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Vaccinia DNA topoisomerase IB (TopIB) relaxes supercoils by forming and resealing a covalent DNA-(3′-phosphotyrosyl274)-enzyme intermediate. Conserved active site side chains promote the attack of Tyr274 on the scissile phosphodiester via transition state stabilization and general acid catalysis. Two essential side chains, Lys167 and Arg130, act in concert to protonate and expel the 5′-O leaving group. Here we gained new insights to catalysis through chemical mutagenesis of Lys167. Changing Lys167 to cysteine crippled the DNA cleavage and religation transesterification steps (kcl = 4.3 × 10−4 s−1; krel = 9 × 10−4 s−1). The transesterification activities of the K167C enzyme were revived by in vitro alkylation with 2-bromoethylamine (kcl = 0.031 s−1; krel ≥ 0.4 s−1) and 3-bromopropylamine (kcl = 0.013 s−1; krel = 0.22 s−1), which convert the cysteine to γ-thialysine and γ-thiahomolysine, respectively. These chemically installed lysine analogs were more effective than a genetically programmed arginine-167 substitution characterized previously. The modest differences in the transesterification rates of the 2-bromoethylamine and 3-bromopropylamine-treated enzymes highlights that TopIB is tolerant of a longer homolysine side chain for assembly of the active site and formation of the transition state.
Type IB DNA topoisomerases (TopIB) relax DNA supercoils by repeatedly breaking and rejoining one strand of the DNA duplex through a covalent DNA-(3′-phosphotyrosyl)-enzyme intermediate. Vaccinia virus TopIB, which displays stringent specificity for cleavage at the sequence 5′ (C/T)CCTT↓ in the scissile strand1–5, has been an instructive model system for mechanistic studies of the TopIB family. The cleavage and religation transesterification reactions are driven by four amino acid side chains (Arg130, Lys167, Arg223, His265) that comprise the active site and catalyze the attack of Tyr274 on the scissile phosphodiester.6–10 The two arginines and the histidine interact directly with the scissile phosphodiester in the crystal structure of the covalent TopIB-DNA intermediate (Fig. 1) and are proposed to stabilize the developing negative charge on a pentacoordinate phosphorane transition state.11–15 Lys167 serves together with Arg220 as a general acid to expel the 5′-OH leaving group during the cleavage reaction.16,17
Van Duyne and colleagues18 exploited vanadate as a mimetic to capture a crystal structure of the pentavalent transition state of poxvirus TopIB (Fig. 1), which adopts a trigonal bipyramidal geometry with the attacking tyrosine and the O5′ atom of the leaving strand at the apices, as expected for the proposed associative mechanism.11 This structure confirmed the atomic contacts to the nonbridging and 5′-bridging phosphate oxygens that were surmised from functional studies employing DNA substrates containing stereospecific methylphosphonate or bridging 5′ phosphorothioate substitutions.12,13,16,17 The O5′ leaving atom in the transition state is coordinated simultaneously by the Arg130 and Lys167 side chains implicated as general acid catalysts, suggesting a concerted mechanism of leaving group expulsion.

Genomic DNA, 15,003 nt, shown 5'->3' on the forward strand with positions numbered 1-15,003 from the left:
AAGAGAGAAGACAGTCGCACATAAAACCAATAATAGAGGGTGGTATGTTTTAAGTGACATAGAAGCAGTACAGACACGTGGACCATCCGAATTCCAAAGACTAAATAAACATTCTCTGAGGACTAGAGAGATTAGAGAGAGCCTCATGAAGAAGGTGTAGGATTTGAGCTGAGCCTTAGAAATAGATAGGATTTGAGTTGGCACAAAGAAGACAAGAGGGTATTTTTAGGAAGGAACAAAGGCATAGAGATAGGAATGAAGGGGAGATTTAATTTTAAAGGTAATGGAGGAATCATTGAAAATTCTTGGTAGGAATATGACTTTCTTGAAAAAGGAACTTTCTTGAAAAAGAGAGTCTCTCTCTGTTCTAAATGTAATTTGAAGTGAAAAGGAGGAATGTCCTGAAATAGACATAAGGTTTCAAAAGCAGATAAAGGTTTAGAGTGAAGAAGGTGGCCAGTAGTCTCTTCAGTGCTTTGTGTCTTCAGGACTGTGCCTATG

Comparison of the transition state18 to the covalent intermediate15 and the apoenzyme19 of poxvirus TopIB highlights the mobility of the Lys167 side chain, which is located at the tip of a β-hairpin loop. Lys167 in the apoenzyme is located far away from its position near the scissile phosphodiester of the transition state and is therefore out of position to perform transesterification chemistry. The act of DNA binding elicits a major conformational switch that brings Lys167 (and also Arg130 and Tyr274) into the active site. After transesterification, Lys167 moves away from the leaving O5′ atom and becomes “parked” in the DNA minor groove via its contact with the O2 carbonyl atom of the +1T base (Fig. 1).
Traditional mutagenesis methods have illuminated structure-activity relations for the components of the vaccinia TopIB active site.6–10,13,16,17,20–22 In the case of Lys167, an alanine substitution causes a 10−4 decrement in the rate of transesterification, which is substantially revived when Lys167 is replaced by arginine9,16 or when the 5′-bridging oxygen of the scissile phosphodiester is replaced by sulfur.16,17 The residual ~102 difference in transesterification rates between the wild-type TopIB and the K167R mutant could reflect the predicted 2 log unit difference in the pKa values for the Lys and Arg side chains.23 Alternatively, there might be steric constraints on the larger arginine side chain that preclude full restoration of catalytic power. The genetically programmable protein “tool kit” offers no additional options to instructively modify this functional group at the TopIB active site.
A recent innovation in the analysis of TopIB mechanism is the use of “chemical mutagenesis” to introduce unnatural analogs are in lieu of a catalytic amino acid. As implemented by Hecht and colleagues24–27 for vaccinia TopIB and human TopIB, this entails in vitro translation of the TopIB protein, from an mRNA with a stop codon in lieu of the codon for the catalytic tyrosine nucleophile, in the presence of a chemically misacylated suppressor tRNA that incorporates a tyrosine analog. Studies of the effects of meta-substituted analogs of Tyr274 on vaccinia TopIB revealed that a meta-OH reduced the rate of single-turnover DNA cleavage 130-fold without affecting the rate of single-turnover religation. By contrast, meta-OCH3 and NO2 groups elicited only a 6-fold decrement in cleavage rate. It was proposed that the meta-OH uniquely antagonizes deprotonation of the para-OH nucleophile during the cleavage transesterification step.26